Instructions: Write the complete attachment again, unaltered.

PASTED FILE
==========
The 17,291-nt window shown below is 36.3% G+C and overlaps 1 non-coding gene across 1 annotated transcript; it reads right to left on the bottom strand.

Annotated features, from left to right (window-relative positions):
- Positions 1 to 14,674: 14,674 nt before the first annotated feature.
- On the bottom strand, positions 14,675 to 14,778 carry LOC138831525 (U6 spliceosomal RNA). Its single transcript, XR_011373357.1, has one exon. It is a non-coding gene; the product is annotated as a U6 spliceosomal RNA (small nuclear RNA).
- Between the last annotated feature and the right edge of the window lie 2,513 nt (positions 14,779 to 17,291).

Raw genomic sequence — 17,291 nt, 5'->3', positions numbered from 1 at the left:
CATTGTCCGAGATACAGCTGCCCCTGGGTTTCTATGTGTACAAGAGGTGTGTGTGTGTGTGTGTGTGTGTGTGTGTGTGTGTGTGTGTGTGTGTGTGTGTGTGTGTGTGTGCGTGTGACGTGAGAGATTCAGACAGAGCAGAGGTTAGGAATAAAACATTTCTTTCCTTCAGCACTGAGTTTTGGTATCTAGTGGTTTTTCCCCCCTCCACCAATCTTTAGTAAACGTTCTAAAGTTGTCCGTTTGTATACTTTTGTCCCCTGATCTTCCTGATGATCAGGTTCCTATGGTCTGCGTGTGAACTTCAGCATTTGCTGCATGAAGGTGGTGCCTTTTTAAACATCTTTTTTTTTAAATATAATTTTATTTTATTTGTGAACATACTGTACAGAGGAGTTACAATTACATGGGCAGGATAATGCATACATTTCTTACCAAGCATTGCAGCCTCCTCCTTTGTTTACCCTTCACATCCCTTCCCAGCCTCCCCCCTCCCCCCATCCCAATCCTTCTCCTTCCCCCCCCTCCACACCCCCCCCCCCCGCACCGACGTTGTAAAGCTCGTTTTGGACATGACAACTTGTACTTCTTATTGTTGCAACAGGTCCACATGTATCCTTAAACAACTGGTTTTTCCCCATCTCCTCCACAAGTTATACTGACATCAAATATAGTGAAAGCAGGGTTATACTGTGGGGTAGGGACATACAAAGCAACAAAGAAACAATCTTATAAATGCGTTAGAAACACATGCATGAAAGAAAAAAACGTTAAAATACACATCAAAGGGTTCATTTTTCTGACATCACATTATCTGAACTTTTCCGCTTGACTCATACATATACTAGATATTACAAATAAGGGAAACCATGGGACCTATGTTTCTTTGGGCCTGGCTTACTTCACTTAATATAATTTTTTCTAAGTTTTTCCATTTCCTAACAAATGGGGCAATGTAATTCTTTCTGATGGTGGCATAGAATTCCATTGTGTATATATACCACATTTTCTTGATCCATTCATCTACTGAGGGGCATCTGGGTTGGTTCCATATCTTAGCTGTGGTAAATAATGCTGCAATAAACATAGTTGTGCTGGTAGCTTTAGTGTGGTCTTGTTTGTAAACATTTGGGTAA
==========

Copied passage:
The 17,291-nt window shown below is 36.3% G+C and overlaps 1 non-coding gene across 1 annotated transcript; it reads right to left on the bottom strand.

Annotated features, from left to right (window-relative positions):
- Positions 1 to 14,674: 14,674 nt before the first annotated feature.
- On the bottom strand, positions 14,675 to 14,778 carry LOC138831525 (U6 spliceosomal RNA). Its single transcript, XR_011373357.1, has one exon. It is a non-coding gene; the product is annotated as a U6 spliceosomal RNA (small nuclear RNA).
- Between the last annotated feature and the right edge of the window lie 2,513 nt (positions 14,779 to 17,291).

Raw genomic sequence — 17,291 nt, 5'->3', positions numbered from 1 at the left:
CATTGTCCGAGATACAGCTGCCCCTGGGTTTCTATGTGTACAAGAGGTGTGTGTGTGTGTGTGTGTGTGTGTGTGTGTGTGTGTGTGTGTGTGTGTGTGTGTGTGTGTGTGCGTGTGACGTGAGAGATTCAGACAGAGCAGAGGTTAGGAATAAAACATTTCTTTCCTTCAGCACTGAGTTTTGGTATCTAGTGGTTTTTCCCCCCTCCACCAATCTTTAGTAAACGTTCTAAAGTTGTCCGTTTGTATACTTTTGTCCCCTGATCTTCCTGATGATCAGGTTCCTATGGTCTGCGTGTGAACTTCAGCATTTGCTGCATGAAGGTGGTGCCTTTTTAAACATCTTTTTTTTTAAATATAATTTTATTTTATTTGTGAACATACTGTACAGAGGAGTTACAATTACATGGGCAGGATAATGCATACATTTCTTACCAAGCATTGCAGCCTCCTCCTTTGTTTACCCTTCACATCCCTTCCCAGCCTCCCCCCTCCCCCCATCCCAATCCTTCTCCTTCCCCCCCCTCCACACCCCCCCCCCCCGCACCGACGTTGTAAAGCTCGTTTTGGACATGACAACTTGTACTTCTTATTGTTGCAACAGGTCCACATGTATCCTTAAACAACTGGTTTTTCCCCATCTCCTCCACAAGTTATACTGACATCAAATATAGTGAAAGCAGGGTTATACTGTGGGGTAGGGACATACAAAGCAACAAAGAAACAATCTTATAAATGCGTTAGAAACACATGCATGAAAGAAAAAAACGTTAAAATACACATCAAAGGGTTCATTTTTCTGACATCACATTATCTGAACTTTTCCGCTTGACTCATACATATACTAGATATTACAAATAAGGGAAACCATGGGACCTATGTTTCTTTGGGCCTGGCTTACTTCACTTAATATAATTTTTTCTAAGTTTTTCCATTTCCTAACAAATGGGGCAATGTAATTCTTTCTGATGGTGGCATAGAATTCCATTGTGTATATATACCACATTTTCTTGATCCATTCATCTACTGAGGGGCATCTGGGTTGGTTCCATATCTTAGCTGTGGTAAATAATGCTGCAATAAACATAGTTGTGCTGGTAGCTTTAGTGTGGTCTTGTTTGTAAACATTTGGGTAA